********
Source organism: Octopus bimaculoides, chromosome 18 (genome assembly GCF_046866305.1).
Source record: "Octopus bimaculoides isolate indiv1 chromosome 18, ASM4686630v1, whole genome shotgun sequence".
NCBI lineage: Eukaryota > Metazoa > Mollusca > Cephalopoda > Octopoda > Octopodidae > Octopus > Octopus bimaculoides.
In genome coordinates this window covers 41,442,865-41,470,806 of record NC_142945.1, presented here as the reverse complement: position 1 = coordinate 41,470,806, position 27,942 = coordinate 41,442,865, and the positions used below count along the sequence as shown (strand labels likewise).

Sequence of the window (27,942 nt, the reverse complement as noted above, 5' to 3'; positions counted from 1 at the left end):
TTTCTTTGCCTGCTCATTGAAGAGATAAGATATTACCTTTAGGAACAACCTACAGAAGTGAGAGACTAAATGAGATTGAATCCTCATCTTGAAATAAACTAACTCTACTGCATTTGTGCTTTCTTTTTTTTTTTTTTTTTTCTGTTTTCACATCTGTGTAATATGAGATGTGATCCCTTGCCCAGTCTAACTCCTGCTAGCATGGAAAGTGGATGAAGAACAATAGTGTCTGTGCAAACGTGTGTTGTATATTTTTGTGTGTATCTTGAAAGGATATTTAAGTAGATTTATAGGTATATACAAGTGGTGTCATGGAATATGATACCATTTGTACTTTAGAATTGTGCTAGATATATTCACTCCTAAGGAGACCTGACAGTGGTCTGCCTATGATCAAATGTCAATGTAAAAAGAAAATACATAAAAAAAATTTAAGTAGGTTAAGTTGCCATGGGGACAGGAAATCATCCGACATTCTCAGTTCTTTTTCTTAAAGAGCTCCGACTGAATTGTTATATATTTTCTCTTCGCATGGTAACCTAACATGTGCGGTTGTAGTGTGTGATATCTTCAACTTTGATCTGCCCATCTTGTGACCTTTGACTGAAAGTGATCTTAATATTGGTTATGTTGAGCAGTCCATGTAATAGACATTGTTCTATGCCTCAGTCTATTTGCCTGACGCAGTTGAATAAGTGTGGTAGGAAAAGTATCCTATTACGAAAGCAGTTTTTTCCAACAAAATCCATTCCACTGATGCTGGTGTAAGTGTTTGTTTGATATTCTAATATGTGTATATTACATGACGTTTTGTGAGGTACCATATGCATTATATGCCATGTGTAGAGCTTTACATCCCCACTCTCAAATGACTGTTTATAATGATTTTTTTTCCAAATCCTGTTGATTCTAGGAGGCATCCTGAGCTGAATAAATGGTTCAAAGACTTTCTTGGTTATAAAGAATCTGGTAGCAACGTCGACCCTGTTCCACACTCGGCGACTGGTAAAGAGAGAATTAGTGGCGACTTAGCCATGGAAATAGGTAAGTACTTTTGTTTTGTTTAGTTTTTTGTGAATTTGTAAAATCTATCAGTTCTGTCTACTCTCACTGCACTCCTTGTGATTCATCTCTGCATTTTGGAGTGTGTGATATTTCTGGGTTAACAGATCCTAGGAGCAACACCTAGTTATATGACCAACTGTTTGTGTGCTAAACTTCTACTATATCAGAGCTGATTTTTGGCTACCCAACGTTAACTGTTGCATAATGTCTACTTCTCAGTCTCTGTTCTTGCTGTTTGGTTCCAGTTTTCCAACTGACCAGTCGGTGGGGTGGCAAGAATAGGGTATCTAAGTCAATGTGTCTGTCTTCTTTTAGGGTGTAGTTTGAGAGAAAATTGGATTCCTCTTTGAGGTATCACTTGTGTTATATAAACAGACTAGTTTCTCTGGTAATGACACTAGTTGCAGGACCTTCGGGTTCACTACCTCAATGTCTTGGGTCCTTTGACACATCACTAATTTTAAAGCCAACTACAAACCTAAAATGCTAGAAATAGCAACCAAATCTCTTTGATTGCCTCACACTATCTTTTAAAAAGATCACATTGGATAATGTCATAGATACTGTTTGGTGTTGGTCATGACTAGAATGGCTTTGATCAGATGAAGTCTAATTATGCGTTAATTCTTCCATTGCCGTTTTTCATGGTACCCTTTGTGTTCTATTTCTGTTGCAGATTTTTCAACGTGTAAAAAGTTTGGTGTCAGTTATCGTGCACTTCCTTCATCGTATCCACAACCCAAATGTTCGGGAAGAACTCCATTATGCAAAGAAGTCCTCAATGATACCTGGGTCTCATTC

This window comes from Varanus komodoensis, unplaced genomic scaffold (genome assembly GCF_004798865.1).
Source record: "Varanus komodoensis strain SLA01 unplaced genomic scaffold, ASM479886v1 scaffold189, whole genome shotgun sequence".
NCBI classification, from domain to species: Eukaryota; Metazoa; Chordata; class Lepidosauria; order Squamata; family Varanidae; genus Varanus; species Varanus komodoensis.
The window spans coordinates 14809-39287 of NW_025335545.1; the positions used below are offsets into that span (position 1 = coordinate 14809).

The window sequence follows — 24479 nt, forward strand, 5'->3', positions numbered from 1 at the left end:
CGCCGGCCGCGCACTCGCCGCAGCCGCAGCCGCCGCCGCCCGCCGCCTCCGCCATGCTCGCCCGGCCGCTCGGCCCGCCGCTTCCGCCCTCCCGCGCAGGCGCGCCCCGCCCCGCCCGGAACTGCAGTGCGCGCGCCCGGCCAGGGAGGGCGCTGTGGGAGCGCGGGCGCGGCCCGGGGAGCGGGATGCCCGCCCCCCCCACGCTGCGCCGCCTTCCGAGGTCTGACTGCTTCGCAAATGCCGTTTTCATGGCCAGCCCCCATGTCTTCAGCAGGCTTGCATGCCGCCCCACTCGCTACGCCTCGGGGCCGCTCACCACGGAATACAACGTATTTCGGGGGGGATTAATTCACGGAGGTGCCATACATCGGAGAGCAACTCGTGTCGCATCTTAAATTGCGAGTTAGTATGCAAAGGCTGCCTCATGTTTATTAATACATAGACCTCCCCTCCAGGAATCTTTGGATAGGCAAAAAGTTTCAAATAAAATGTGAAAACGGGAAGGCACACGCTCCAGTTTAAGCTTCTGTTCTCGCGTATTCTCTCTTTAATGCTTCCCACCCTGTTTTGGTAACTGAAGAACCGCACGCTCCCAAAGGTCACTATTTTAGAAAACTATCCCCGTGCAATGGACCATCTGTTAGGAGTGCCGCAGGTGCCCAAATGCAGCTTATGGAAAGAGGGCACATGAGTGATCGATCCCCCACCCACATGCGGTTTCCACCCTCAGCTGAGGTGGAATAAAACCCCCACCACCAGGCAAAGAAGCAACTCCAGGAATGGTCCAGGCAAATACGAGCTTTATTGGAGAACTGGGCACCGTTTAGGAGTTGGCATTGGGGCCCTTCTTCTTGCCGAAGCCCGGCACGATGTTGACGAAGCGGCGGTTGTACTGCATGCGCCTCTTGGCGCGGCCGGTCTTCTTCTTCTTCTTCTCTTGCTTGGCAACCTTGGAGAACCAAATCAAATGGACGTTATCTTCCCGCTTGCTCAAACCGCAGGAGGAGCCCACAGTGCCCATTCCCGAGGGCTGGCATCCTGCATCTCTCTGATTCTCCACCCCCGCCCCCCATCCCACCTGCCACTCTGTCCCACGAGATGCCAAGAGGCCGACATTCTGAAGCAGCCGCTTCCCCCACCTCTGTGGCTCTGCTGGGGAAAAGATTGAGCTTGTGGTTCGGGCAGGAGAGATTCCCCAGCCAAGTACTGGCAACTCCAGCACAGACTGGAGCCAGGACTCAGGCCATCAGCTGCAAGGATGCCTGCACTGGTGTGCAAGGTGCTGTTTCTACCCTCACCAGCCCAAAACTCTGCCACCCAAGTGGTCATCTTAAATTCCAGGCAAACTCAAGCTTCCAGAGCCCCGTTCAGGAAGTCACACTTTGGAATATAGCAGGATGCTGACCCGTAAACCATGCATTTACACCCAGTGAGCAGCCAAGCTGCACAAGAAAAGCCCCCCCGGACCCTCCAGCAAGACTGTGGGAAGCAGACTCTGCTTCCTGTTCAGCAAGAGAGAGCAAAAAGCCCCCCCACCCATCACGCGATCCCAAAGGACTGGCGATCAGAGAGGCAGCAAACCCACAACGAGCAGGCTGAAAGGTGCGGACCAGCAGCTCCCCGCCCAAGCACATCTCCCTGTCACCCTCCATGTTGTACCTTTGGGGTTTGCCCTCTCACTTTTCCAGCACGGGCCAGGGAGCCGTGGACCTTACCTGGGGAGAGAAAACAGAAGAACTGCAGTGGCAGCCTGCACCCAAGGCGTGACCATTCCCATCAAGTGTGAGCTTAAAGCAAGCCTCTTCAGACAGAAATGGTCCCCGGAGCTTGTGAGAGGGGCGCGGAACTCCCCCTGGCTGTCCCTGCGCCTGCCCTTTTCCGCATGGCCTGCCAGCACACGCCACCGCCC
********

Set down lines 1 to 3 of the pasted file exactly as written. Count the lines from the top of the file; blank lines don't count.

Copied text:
Source organism: Octopus bimaculoides, chromosome 18 (genome assembly GCF_046866305.1).
Source record: "Octopus bimaculoides isolate indiv1 chromosome 18, ASM4686630v1, whole genome shotgun sequence".
NCBI lineage: Eukaryota > Metazoa > Mollusca > Cephalopoda > Octopoda > Octopodidae > Octopus > Octopus bimaculoides.